As those of you in the professional and technical fields advance in your specialties and seek federal jobs at the mid and senior levels, you will find that your competitiveness will depend increasingly upon your abilities in a new area: how well you can organize and manage people and projects. The point at which you will face this shift in emphasis from technical skills to management abilities will vary, depending upon your profession and your employer.
For example, a GS-12 electrical engineer may spend 95 percent of his or her time designing electrical systems. However, the designer's supervisor, a GS-13 electrical engineer in charge of the design group, probably will spend 95 percent of his or her time supervising and training subordinates, assessing manpower resources versus workload requirements, preparing budgets, and completing other non-technical but necessary functions
In another organization or technical specialty, the assumption of management responsibilities might be expected at a lower or higher level than GS-13. Whether you are a newcomer or an old hand in your field, you should be anticipating this shift in qualifications requirements now - and be making plans to meet it. Let's identify exactly what qualifications we are talking about. To advance to the higher levels in most technical fields, you will need, in addition to first rate technical qualifications:
1) Administrative ability - The ability to write reports, conduct briefings, analyze problems, communicate with others, prepare budgets, etc.
2) Management ability - The ability to produce reports through others, assign assets (people and money) where they produce the most effective results, etc.
3) Supervisory ability - The ability to run a group of subordinates as a smoothly functioning and productive entity. This includes knowledge of EEO principles.
4) Organizational ability - The ability to cause an entity to produce desired results as efficiently as possible.
5) Public administration - An understanding of the role, goals and problems of your organization within the overall scheme of the government. Qualifications in these areas come from two sources: training and experience, and usually in that order. The importance of these skills has become increasingly apparent to government and educational administrators. The result has been twofold:
First, employers are demanding more administrative and management skills from mid and senior level staff members. Second, organizations and education institutions have responded with courses especially designed to meet these needs. Your goal should be to locate the courses most helpful to you, take them, and then let the right people know you took them.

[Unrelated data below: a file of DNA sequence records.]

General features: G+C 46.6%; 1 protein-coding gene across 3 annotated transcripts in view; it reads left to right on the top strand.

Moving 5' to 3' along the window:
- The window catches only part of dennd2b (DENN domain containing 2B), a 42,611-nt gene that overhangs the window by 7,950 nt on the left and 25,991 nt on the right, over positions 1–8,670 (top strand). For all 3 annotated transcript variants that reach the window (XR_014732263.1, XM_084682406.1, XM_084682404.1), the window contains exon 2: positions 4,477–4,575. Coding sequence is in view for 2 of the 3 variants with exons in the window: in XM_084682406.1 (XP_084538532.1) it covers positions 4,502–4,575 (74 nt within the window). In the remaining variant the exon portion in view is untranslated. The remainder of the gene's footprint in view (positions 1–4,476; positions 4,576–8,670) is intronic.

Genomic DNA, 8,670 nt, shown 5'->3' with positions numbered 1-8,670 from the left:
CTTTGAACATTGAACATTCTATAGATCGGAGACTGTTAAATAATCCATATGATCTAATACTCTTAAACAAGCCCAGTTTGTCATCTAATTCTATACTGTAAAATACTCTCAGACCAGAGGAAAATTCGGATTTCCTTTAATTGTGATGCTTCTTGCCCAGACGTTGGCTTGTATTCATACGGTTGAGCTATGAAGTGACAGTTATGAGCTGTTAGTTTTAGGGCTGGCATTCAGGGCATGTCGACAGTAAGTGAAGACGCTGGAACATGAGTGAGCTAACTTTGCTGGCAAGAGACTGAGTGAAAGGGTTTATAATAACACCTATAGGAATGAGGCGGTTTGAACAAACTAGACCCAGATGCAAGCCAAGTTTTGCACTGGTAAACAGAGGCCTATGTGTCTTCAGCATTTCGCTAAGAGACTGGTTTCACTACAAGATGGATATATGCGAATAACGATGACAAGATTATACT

Where are the courses? Just about everywhere. The Office of Personnel Management sponsors many for federal employees. Most large federal agencies and departments also sponsor courses, as do universities and colleges. Contact your human resources office and the local educational institutions to discover what is available.
The programs can range from a single course of several weeks duration to a complete graduate degree program. For example, in the Washington D.C. area, the George Washington University offers a Master's of Science in Engineering Management program for employees of engineering, business and technical organizations and are intended to complement technical knowledge with managerial skills. This part-time
Master's Degree program provides both management and technology credentials in a format designed for busy working professionals. We single out this program as an example only - there are similar programs available to you from many other institutions, everywhere.
After you've taken a course (or even just begun one), let the right people (prospective employers) know about it. How? Discuss the course whenever you are talking with someone you feel could be instrumental in your career advancement. Make your course activities highly visible on your application package under the Education or Training & Certification sections. Be sure to include:
1) The name of the course;
2) A brief description of course content;
3) Name of educational institution and its locations;
4) Time period that the course spans; and
5) Number of classroom hours devoted to the course.
Many people are confused by the distinction between education and training. This makes it difficult for them to decide whether their coursework should be described under the Education or Training & Certification section of his or her resume. If the course is part of a formal educational program and culminates in a degree, it's classified as education. Other courses and miscellaneous training should be placed under the Training & Certification section.
Don't let the cost of the courses scare you. In many cases, your agency or firm will pay part or all costs. If not, courses of the type we've described can often be tax deductible (including your related expenses, such as mileage.) The controlling tax policy is IRS Code, Section 162. If the course maintains or improves skills required in your present job, or is required by your employer as a condition of continued employment, the costs are tax deductible.
Sandra M. Harris
Federal Research Service